Low back strain can be a painful and depressing injury. But the good news is that most cases heal on their own, given time. To speed the healing, you should:
- Ice your back to reduce pain and swelling as soon as you injure yourself. Do it for 20-30 minutes every 3-4 hours for 2-3 days. You can also ice your back after physical activity.
- Apply heat to your back -- but only after 2-3 days of icing it first.Use heat on your back only after the initial swelling has gone down. You could use an electric heating pad or a hot water bottle. Or you could just soak in a hot bath.
- Take painkillers or other drugs, if recommended by your doctor. Non-steroidal anti-inflammatory drugs (NSAIDs), like Advil, Aleve, or Motrin, will help with lower back pain and swelling. However, these drugs may have side effects. They should be used only occasionally, unless your doctor specifically says otherwise. Prescription painkillers and muscle relaxants are sometimes necessary.
- Use support. Ask your doctor or therapist first, but consider getting a belt or girdle to add support to your back. Use it only short-term or for support with heavy or repetitive lifting.
- Get physical therapy to build up strength, if your doctor recommends it. Do not stay in bed or on the couch all day. That will make it worse.
- Maintain good muscle tone in your abdominal and lower back muscles.
No matter what people tell you, bed rest doesn't work. People used to think that the best treatment for low back strain was to lie on your back until you felt better. But studies show it doesn't help. In fact, after taking it easy for a day or two, you should usually start light physical activity.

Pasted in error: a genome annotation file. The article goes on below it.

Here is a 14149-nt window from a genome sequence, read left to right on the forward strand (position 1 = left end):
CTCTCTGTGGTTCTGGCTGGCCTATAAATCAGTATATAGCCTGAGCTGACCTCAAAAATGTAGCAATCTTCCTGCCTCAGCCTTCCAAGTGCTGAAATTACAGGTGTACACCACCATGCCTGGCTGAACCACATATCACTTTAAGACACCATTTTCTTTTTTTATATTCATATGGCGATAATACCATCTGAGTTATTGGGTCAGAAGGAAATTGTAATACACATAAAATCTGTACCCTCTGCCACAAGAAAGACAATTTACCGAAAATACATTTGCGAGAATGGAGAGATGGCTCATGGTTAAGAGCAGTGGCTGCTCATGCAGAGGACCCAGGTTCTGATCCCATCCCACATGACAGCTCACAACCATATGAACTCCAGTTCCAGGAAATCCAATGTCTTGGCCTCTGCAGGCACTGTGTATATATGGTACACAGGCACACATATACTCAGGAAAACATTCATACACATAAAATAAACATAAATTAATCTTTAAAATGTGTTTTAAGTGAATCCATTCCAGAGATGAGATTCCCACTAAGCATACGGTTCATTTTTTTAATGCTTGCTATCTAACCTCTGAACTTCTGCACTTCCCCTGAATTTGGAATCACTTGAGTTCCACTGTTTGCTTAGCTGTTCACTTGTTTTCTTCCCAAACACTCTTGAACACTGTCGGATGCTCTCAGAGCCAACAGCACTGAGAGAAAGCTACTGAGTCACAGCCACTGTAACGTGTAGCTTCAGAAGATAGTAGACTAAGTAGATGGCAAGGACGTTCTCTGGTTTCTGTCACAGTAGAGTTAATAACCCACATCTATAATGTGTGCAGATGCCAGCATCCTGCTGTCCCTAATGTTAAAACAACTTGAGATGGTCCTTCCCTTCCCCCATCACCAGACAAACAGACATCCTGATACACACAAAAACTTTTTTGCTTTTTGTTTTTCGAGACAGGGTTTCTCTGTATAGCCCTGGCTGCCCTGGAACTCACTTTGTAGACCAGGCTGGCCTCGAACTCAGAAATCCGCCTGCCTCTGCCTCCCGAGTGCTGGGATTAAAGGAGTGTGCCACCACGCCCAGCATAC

Recovery time depends on how serious your low back strain is. Mild cases may resolve in a couple of days. It can take many weeks for more serious strains. Remember that everyone heals at a different rate.
Once the back pain is gone, your doctor will probably want you to start a regular exercise routine. This will get your back muscles stronger and more limber. It will help you recover, and reduce your odds of low back strain in the future. Your doctor will probably want you to take up low impact sports, like swimming or using a stationary bike.
Whatever you do, don't rush things. Don't try to return to your previous level of physical activity until:
- You can move as easily -- without stiffness -- as you did before your injury.
- You feel no pain when you bend, twist, walk, run, and jump.
If you start pushing yourself before your low back strain is healed, you could end up with chronic back pain and permanent injury.
Stretching will help and you can also continue Ibuprofen (or Aleve) with some food.
Please let me know if I can further assist you and if you are satisfied with my answer, please give a 5 star rating (we do not get reimbursed without a positive rating). If not, I am happy to answer your question further! Thank you so very much and see you again soon! For future questions you may contact me at this web site: http://www.justanswer.com/medical/expert-dr-frye/